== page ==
Universities are more diverse than ever, but institutions still have some way to go before everyone feels included. No one knows this better than Anthony Jones, the Chief Diversity Officer at Slippery Rock University. His unique personal experience has informed his groundbreaking work in diversity, equity, and inclusion (DEI) as well as his support of students from marginalized communities.
GoodCourse Community Engagement Lead Kira Matthews met with Anthony to discuss his journey into Higher Education (HE), his efforts to engage students from underrepresented backgrounds, and his initiatives to create a more inclusive campus.
I’m the Chief Diversity Officer at Slippery Rock University. I’ve been in this role for about a year. I like to say our institution is a diamond in the rough: our campus is a little off the beaten path, and it’s in a beautiful location. But you’re unlikely to pass by Slippery Rock unintentionally, so some of our initiatives involve getting people to visit the campus. I’m lucky to be surrounded by very passionate individuals: a large part of my role is providing a platform, and helping to improve collaboration across the board.
I’m very open about the fact that I was a student who didn’t want to go to college. I just wanted to play basketball as long as I could! After high school, I wanted to work for a cement company with my father. But he gave me some important advice: use your mind to make your living, not your body. So I went to the University of Mount Union, really just to play basketball, but to buy time to figure out what to do next. At the University of Mount Union, our Director of Multicultural Affairs, Dr. LaTasha Reedus, took me under her wing; I’d been doing well academically, but I was skipping class, and just coasting through. She was very passionate about her work, and she had a huge impact on my life. I realized that I wanted to help people in the same way she helped me. It’s very important for all students, but young Black men especially, to have someone who understands and supports them.
I try to be open about my own experience: I know what it’s like to feel culture shock, to feel like you don’t belong. Students recognize if you are being honest, so I try to bring that to the table. One of my mottos is, “Put your face in the place” — so I go to where the students are instead of expecting them to come to me. You have to talk to students on a real level and leave all that HE jargon at the door. I never wanted to be a doctor when I was young, because I never saw one who looked like me. So we need to set a positive example, to show students they can keep their identities and still become whoever they want to be.
We need to set a positive example, to show students they can keep their identities and still become whoever they want to be.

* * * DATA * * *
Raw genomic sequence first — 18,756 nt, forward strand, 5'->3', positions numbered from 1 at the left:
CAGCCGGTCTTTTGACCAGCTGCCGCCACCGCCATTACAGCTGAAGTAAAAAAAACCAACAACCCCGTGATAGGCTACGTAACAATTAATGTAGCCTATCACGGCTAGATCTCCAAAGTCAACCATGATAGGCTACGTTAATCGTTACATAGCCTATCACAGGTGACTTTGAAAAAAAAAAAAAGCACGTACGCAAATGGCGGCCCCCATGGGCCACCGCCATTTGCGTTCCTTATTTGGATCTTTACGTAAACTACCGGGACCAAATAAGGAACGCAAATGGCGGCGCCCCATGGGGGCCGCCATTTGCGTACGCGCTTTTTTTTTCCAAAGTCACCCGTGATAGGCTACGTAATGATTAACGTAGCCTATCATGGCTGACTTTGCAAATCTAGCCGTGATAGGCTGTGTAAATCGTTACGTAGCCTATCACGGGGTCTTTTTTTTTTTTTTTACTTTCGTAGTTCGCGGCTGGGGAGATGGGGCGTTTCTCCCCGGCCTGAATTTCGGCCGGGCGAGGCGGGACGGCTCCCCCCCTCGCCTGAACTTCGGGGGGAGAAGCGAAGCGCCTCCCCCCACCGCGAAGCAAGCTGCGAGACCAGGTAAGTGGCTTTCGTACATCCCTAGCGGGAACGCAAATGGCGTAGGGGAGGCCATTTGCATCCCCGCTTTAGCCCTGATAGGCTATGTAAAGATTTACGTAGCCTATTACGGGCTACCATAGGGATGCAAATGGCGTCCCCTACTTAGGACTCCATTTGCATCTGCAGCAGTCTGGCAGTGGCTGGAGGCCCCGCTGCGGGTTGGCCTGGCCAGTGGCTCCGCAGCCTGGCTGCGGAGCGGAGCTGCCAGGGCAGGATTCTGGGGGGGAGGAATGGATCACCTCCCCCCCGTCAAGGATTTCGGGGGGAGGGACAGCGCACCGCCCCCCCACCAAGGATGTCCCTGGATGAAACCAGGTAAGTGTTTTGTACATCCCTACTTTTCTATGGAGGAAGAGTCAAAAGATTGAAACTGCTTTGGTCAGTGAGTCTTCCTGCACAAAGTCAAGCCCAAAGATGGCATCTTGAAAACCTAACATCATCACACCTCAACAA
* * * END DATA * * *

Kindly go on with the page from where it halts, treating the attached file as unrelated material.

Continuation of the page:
We need to be intentional, and we need to stay in touch. It’s important to have your ear to the ground to know what’s going on with students. You have to recognize not all students need the same thing: some need support now, and some will need it later. Whether it’s through surveys or interviews, we are always collecting data so we can know the bigger picture. We’re always consulting with students and faculty to keep our finger on the pulse. We need to allow students to speak, but also allow them to be heard anonymously. To understand how to support students, we must first understand their needs, so listening is key.
We try to create safe spaces for students to have those discussions. We provide moderation and let students do the talking. One thing I’ve learned is that if people feel defensive, the conversation turns into an argument and does not allow either side to receive what the other side is saying. So I use training based on self-reflection to prevent that. If students are allowed to tell their stories, to discuss how they feel, it leads to more productive outcomes. We need to meet students where they are to encourage open conversation, both inside and outside the classroom.
That’s an interesting question. I helped to create a new DEIB office — that’s diversity, equity, inclusion, and belonging. We are focused on policy review that will provide a more inclusive process for our hiring. More inclusive language and events across campus. We are holding training to teach faculty and staff about bias, microaggressions, and privilege and how that can affect a student’s sense of belonging in and out of the classroom. We are addressing representation visually on campus so that when a student tours or walks across campus they can see their culture or sexuality represented. We are working on creating that sense of belonging for sure.
Don’t expect to be paid a lot! I’m joking, of course, but you need to be in it for more than money. You must have a passion for your work: it’s taxing, and you often need to go above and beyond. When you really care, it’s sometimes hard to say “No,” so you need to be aware of burnout. You need to look after yourself before you start helping others.
Dr. LaTashia Reedus, who was the Director of Multicultural Affairs at Mt. Union University. She got me into this work in the first place and really changed my life in a lot of ways. But there are so many inspirational people — Dr. Roger Cleveland at Eastern Kentucky, and Leon Williams, who worked at Elon University but has now left the field to become a pastor. They taught me things I never knew I needed.
I can’t name just one. Outside of academia, there’s What My Momma Taught Me by Nathan McCall. It was very relatable to my experience as a youth and taught me about the treatment of young Black men in society. Another is Student Development in College, which helped me to develop a theoretical background in Student Affairs.